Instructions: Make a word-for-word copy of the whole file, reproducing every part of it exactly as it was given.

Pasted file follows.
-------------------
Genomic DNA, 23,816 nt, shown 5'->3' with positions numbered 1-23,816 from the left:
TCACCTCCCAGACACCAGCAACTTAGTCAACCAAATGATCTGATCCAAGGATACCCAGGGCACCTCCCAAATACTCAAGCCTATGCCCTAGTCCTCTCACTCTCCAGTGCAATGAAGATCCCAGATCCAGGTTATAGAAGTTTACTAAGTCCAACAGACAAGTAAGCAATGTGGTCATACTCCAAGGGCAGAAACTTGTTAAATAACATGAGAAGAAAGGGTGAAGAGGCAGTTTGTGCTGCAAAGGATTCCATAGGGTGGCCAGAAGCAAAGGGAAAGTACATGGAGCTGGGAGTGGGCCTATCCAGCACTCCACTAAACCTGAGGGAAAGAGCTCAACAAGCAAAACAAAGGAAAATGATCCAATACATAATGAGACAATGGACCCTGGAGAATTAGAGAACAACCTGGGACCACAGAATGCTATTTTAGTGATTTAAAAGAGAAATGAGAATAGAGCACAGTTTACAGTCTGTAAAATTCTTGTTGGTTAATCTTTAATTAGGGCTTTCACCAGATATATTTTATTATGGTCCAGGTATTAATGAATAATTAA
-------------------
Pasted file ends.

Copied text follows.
Genomic DNA, 23,816 nt, shown 5'->3' with positions numbered 1-23,816 from the left:
TCACCTCCCAGACACCAGCAACTTAGTCAACCAAATGATCTGATCCAAGGATACCCAGGGCACCTCCCAAATACTCAAGCCTATGCCCTAGTCCTCTCACTCTCCAGTGCAATGAAGATCCCAGATCCAGGTTATAGAAGTTTACTAAGTCCAACAGACAAGTAAGCAATGTGGTCATACTCCAAGGGCAGAAACTTGTTAAATAACATGAGAAGAAAGGGTGAAGAGGCAGTTTGTGCTGCAAAGGATTCCATAGGGTGGCCAGAAGCAAAGGGAAAGTACATGGAGCTGGGAGTGGGCCTATCCAGCACTCCACTAAACCTGAGGGAAAGAGCTCAACAAGCAAAACAAAGGAAAATGATCCAATACATAATGAGACAATGGACCCTGGAGAATTAGAGAACAACCTGGGACCACAGAATGCTATTTTAGTGATTTAAAAGAGAAATGAGAATAGAGCACAGTTTACAGTCTGTAAAATTCTTGTTGGTTAATCTTTAATTAGGGCTTTCACCAGATATATTTTATTATGGTCCAGGTATTAATGAATAATTAA